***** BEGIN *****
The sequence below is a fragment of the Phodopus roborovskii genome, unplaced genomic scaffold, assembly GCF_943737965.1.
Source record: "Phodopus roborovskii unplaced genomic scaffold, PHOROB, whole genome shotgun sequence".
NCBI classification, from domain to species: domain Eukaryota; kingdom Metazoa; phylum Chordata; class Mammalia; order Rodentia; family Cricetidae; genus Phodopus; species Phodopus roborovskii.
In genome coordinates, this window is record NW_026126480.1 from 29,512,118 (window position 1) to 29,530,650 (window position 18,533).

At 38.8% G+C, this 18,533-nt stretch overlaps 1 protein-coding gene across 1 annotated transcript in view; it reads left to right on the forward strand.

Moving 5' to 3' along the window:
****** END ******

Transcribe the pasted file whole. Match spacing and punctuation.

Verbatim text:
The sequence below is a fragment of the Phodopus roborovskii genome, unplaced genomic scaffold, assembly GCF_943737965.1.
Source record: "Phodopus roborovskii unplaced genomic scaffold, PHOROB, whole genome shotgun sequence".
NCBI classification, from domain to species: domain Eukaryota; kingdom Metazoa; phylum Chordata; class Mammalia; order Rodentia; family Cricetidae; genus Phodopus; species Phodopus roborovskii.
In genome coordinates, this window is record NW_026126480.1 from 29,512,118 (window position 1) to 29,530,650 (window position 18,533).

At 38.8% G+C, this 18,533-nt stretch overlaps 1 protein-coding gene across 1 annotated transcript in view; it reads left to right on the forward strand.

Moving 5' to 3' along the window: